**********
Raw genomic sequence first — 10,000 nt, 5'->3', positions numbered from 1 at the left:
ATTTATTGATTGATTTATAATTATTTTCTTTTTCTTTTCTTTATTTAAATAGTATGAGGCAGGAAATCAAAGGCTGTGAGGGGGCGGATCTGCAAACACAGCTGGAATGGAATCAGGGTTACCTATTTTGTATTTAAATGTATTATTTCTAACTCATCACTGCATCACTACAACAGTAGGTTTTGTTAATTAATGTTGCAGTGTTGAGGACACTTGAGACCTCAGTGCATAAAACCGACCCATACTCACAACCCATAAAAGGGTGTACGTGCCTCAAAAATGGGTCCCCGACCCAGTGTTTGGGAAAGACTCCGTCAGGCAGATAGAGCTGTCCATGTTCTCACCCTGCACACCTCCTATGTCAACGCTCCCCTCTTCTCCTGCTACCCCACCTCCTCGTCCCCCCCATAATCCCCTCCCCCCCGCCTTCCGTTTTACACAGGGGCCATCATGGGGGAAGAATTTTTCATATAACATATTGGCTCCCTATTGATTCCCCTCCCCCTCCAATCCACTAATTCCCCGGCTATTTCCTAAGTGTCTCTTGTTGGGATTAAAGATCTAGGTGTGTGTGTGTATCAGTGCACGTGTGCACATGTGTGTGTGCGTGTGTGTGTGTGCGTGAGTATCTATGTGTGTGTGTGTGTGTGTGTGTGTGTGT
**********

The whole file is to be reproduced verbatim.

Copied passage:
Raw genomic sequence first — 10,000 nt, 5'->3', positions numbered from 1 at the left:
ATTTATTGATTGATTTATAATTATTTTCTTTTTCTTTTCTTTATTTAAATAGTATGAGGCAGGAAATCAAAGGCTGTGAGGGGGCGGATCTGCAAACACAGCTGGAATGGAATCAGGGTTACCTATTTTGTATTTAAATGTATTATTTCTAACTCATCACTGCATCACTACAACAGTAGGTTTTGTTAATTAATGTTGCAGTGTTGAGGACACTTGAGACCTCAGTGCATAAAACCGACCCATACTCACAACCCATAAAAGGGTGTACGTGCCTCAAAAATGGGTCCCCGACCCAGTGTTTGGGAAAGACTCCGTCAGGCAGATAGAGCTGTCCATGTTCTCACCCTGCACACCTCCTATGTCAACGCTCCCCTCTTCTCCTGCTACCCCACCTCCTCGTCCCCCCCATAATCCCCTCCCCCCCGCCTTCCGTTTTACACAGGGGCCATCATGGGGGAAGAATTTTTCATATAACATATTGGCTCCCTATTGATTCCCCTCCCCCTCCAATCCACTAATTCCCCGGCTATTTCCTAAGTGTCTCTTGTTGGGATTAAAGATCTAGGTGTGTGTGTGTATCAGTGCACGTGTGCACATGTGTGTGTGCGTGTGTGTGTGTGCGTGAGTATCTATGTGTGTGTGTGTGTGTGTGTGTGTGTGT